Practical magic: Honda update NC750X, X-ADV for 2021 plus CB1000R and CB125R
Honda have revealed updated versions of both the NC750X and X-ADV for 2021, continuing to blur the line between motorbike and scooter. Both machines use the 58bhp, 750cc parallel-twin engine and DCT gearbox we saw in last month’s Forza 750 scooter meaning a boost in power from the outgoing versions and Euro5 compliance.
Related articles on MCN
- 2021 Honda PCX125, SH Mode and SH350i revealed
- 2018 Honda CB1000R review
- 2014 Honda NC750X review
- 2017 Honda X-ADV review
- 2018 Honda CB125R review
The NC750X combines scooter-esque ease of use and practicality with motorbike looks and the new model gets shorter ratios in the first three gears combined with a 6kg weight loss, which should translate into a sharper performance when nipping around town. Meanwhile, the top three gears have been made taller to improve cruising fuel efficiency.
A new ride-by-wire throttle means the addition of three riding modes; Sport, Rain and Standard that alter the throttle map and gearbox shift patterns to suit conditions and how fruity you’re feeling plus a customisable User mode. The traction control also gains an extra level of adjustability with three levels to choose from, or it can be switched off altogether.
Honda have also worked on the bike’s best party trick by adding an extra litre of storage to the innovative luggage box - located where you expect the fuel tank to be – taking the total to an impressive 23 litres.
As the NC750X blurs motorbike with scooter, so the X-ADV pulls a scooter towards motorbike with its mad, knees together adventure bike proposition. The X-ADV also gets the new 750cc engine and DCT gearbox with ride-by-wire but gets an extra Gravel riding mode for taking the path less ridden should you wish.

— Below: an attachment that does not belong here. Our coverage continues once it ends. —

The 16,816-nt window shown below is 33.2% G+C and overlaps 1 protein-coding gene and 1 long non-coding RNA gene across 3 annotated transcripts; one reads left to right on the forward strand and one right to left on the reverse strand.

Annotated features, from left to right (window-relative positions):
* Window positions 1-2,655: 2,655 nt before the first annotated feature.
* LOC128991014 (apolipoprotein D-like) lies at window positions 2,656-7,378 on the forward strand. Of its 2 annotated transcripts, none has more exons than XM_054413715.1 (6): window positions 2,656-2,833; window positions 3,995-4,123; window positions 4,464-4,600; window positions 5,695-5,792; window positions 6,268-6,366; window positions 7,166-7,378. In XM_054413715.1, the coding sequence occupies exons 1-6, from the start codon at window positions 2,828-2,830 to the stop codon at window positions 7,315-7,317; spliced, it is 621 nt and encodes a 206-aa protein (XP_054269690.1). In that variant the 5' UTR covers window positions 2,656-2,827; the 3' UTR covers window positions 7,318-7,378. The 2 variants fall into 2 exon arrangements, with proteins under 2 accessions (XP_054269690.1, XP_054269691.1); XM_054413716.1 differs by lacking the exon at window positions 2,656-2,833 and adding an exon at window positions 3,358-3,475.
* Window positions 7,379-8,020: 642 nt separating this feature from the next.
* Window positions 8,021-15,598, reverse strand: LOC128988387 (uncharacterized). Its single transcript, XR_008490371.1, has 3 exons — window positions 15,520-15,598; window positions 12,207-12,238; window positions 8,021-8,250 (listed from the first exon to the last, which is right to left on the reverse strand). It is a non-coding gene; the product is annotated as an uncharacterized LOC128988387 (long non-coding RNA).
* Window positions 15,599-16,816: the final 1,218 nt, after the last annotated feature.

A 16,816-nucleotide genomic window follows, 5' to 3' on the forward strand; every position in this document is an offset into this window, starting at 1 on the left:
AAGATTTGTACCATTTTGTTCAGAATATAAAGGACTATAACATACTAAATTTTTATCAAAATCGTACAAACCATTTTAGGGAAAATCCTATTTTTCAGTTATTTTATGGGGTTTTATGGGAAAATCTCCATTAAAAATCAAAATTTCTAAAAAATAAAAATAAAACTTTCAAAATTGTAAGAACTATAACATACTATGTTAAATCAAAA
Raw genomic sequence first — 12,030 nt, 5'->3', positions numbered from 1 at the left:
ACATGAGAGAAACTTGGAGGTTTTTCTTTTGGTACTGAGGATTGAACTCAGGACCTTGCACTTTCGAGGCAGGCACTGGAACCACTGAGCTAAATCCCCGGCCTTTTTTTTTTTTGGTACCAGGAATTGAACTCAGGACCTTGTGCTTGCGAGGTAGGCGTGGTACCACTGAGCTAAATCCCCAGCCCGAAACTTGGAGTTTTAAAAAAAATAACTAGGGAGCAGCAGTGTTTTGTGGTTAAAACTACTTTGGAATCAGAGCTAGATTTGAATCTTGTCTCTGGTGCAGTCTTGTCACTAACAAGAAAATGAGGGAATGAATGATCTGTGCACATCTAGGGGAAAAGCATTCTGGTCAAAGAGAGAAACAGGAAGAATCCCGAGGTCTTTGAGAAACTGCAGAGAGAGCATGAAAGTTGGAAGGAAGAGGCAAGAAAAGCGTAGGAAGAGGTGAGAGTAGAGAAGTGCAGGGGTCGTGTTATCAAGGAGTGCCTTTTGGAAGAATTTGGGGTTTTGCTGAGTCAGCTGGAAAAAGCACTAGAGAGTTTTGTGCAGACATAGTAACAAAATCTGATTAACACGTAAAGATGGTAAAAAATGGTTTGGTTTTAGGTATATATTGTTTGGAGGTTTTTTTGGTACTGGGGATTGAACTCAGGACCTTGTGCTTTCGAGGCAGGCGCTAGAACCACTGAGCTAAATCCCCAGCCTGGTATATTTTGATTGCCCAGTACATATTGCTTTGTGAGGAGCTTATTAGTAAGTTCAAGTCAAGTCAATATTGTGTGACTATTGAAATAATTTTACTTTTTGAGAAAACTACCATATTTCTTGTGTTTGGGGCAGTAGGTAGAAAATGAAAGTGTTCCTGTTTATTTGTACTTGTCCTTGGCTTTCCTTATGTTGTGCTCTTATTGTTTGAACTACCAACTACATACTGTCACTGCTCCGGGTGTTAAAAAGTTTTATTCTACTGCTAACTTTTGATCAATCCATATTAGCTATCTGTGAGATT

The X-ADV gets Honda’s latest phone connectivity that allows you to control your device with voice commands (if you buy the compatible headset) giving you on-the-go access to phone calls, email, music and navigation, should you want it. This can also be controlled through the switchgear and new 5-inch colour LCD dash.
Both the NC750X and X-ADV are available in a new Grand Prix red paintjob to go alongside the existing options and have undergone minor styling tweaks. The X-ADV now looks even more like a baby Africa Twin with a little PCX in its bloodline.
2021 Honda CB1000R and CB125R
With updates to the CB650R announced back in early October, Honda have now revealed gentle revisions to their CB1000R and CB125R, plus Euro5 compliance for all.
Bridging the gap between retro roadster and feisty supernaked, the CB1000R gets fresh styling and equipment, plus a new ‘Black Edition.’ Starting with the internals, the 143bhp Fireblade-derived engine now features revised fuel injection settings, for a claimed smoother throttle response and power delivery. Euro5 compatibility is achieved via a new set of exhaust sensors in the downpipes.
Elsewhere, the bike gets a small facelift, with a new slanted, teardrop headlight replacing the current rounded design. This leads up to a full colour 5in TFT dash, complete with mobile phone connectivity and voice command, via a headset. Stradling these features are smaller aluminium radiator guards.
At the rear, there’s a new subframe finished in aluminium, rather than black and the swingarm mounted number plate bracket is now smaller. Completing the new aesthetic are new seven-spoke cast aluminium rims – replacing the current five-pronged design.
Unsurprisingly, the 2021 Black Edition is finished almost entirely in black – barring a few machined aluminium details. This model gets a quick shifter as standard, plus fly screen and pillion seat cover.
Away from litre bikes, the CBT-friendly CB125R has been treated to a fresh 124.9cc four valve liquid-cooled single, producing 14.8bhp, plus 41mm Showa Separate Function Big Piston forks – in what Honda are calling a world first for a 125. Whether that’s necessary for learners and commuters remains to be seen, but it’s great bragging rights down the local.